Neuroscience

Another step toward creating brain-reading technology

A team of researchers at the University of California's Department of Neurological Surgery and the Center for Integrative Neuroscience in San Francisco has taken another step toward the development of a device able to read ...

Psychology & Psychiatry

Probing how Americans think about mental life

When Stanford researchers asked people to think about the sensations and emotions of inanimate or non-human entities, they got a glimpse into how those people think about mental life.

Neuroscience

Why the language-ready brain is so complex

In a review article published in Science, Peter Hagoort, professor of Cognitive Neuroscience at Radboud University and director of the Max Planck Institute for Psycholinguistics, argues for a new model of language, involving ...

Neuroscience

Perception and working memory are deeply entangled, study finds

Many people have an intuitive, though incorrect, understanding of how the brain works: Our senses perceive objectively factual data, and our higher-level thought processes interpret that data, pull some levers and shape our ...

Pediatrics

Researchers write ABCs of language disorder

While we expect to see scientists publishing in journals aimed at peers, a pair of Western researchers recently targeted a younger audience for their work—a lot younger.

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Mindfulness

Mindfulness (Pali: sati, Sanskrit: smṛti / स्मृति) in Buddhist meditation.; also translated as awareness) is a spiritual faculty (indriya) that is considered to be of great importance in the path to enlightenment according to the teaching of the Buddha. It is one of the seven factors of enlightenment. "Correct" or "right" mindfulness (Pali: sammā-sati, Sanskrit samyak-smṛti) is the seventh element of the noble eightfold path.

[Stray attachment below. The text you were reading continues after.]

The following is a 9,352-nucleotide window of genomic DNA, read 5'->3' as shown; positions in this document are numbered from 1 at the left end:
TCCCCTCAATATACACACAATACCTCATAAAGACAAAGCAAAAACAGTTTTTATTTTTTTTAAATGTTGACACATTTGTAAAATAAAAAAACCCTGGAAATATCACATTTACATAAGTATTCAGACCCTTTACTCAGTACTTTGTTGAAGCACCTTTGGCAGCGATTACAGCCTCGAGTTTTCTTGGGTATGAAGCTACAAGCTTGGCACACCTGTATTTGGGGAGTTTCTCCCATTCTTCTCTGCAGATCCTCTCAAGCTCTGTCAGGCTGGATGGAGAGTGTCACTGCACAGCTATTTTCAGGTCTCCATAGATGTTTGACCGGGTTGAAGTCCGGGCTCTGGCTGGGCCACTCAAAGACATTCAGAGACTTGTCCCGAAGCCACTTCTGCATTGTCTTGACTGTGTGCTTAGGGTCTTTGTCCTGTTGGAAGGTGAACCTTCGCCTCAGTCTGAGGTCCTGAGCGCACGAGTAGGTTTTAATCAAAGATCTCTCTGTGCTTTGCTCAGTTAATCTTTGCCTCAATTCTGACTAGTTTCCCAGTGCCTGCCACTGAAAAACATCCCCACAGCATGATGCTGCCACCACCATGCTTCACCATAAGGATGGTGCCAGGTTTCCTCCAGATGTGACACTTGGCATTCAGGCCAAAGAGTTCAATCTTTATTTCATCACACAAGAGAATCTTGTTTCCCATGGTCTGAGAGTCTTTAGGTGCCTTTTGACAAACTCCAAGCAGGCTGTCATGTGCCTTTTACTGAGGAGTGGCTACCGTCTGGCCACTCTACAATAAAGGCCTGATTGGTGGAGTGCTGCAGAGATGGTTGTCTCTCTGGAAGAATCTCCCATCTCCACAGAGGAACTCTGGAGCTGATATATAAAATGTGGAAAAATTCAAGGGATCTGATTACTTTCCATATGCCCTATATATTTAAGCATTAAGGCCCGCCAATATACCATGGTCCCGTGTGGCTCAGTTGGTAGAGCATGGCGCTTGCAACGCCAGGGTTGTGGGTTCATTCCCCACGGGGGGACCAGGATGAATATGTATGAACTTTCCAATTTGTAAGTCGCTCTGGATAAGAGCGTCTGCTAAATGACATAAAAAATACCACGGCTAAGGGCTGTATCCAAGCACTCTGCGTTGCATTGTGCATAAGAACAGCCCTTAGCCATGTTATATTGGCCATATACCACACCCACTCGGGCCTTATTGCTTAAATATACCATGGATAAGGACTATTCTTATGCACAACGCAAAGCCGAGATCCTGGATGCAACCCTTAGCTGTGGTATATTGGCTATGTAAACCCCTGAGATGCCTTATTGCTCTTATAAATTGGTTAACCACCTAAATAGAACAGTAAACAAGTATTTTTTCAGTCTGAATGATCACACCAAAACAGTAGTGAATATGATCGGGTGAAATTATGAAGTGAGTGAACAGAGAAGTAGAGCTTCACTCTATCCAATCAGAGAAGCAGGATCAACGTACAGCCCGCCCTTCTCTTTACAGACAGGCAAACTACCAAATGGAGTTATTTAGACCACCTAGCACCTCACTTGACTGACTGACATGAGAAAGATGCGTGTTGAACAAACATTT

Enlightenment (bodhi) is a state of being in which greed, hatred and delusion (Pali: moha) have been overcome, abandoned and are absent from the mind. Mindfulness, which, among other things, is an attentive awareness of the reality of things (especially of the present moment) is an antidote to delusion and is considered as such a 'power' (Pali: bala). This faculty becomes a power in particular when it is coupled with clear comprehension of whatever is taking place.

The Buddha advocated that one should establish mindfulness (satipatthana) in one's day-to-day life maintaining as much as possible a calm awareness of one's bodily functions, sensations (feelings), objects of consciousness (thoughts and perceptions), and consciousness itself. The practice of mindfulness supports analysis resulting in the arising of wisdom (Pali: paññā, Sanskrit: prajñā). A key innovative teaching of the Buddha was that meditative stabilisation must be combined with liberating discernment.

The Satipatthana Sutta (Sanskrit: Smṛtyupasthāna Sūtra) is an early text dealing with mindfulness.

Mindfulness practice, inherited from the Buddhist tradition, is increasingly being employed in Western psychology to alleviate a variety of mental and physical conditions, including obsessive-compulsive disorder, anxiety, and in the prevention of relapse in depression and drug addiction. See also Mindfulness (psychology).

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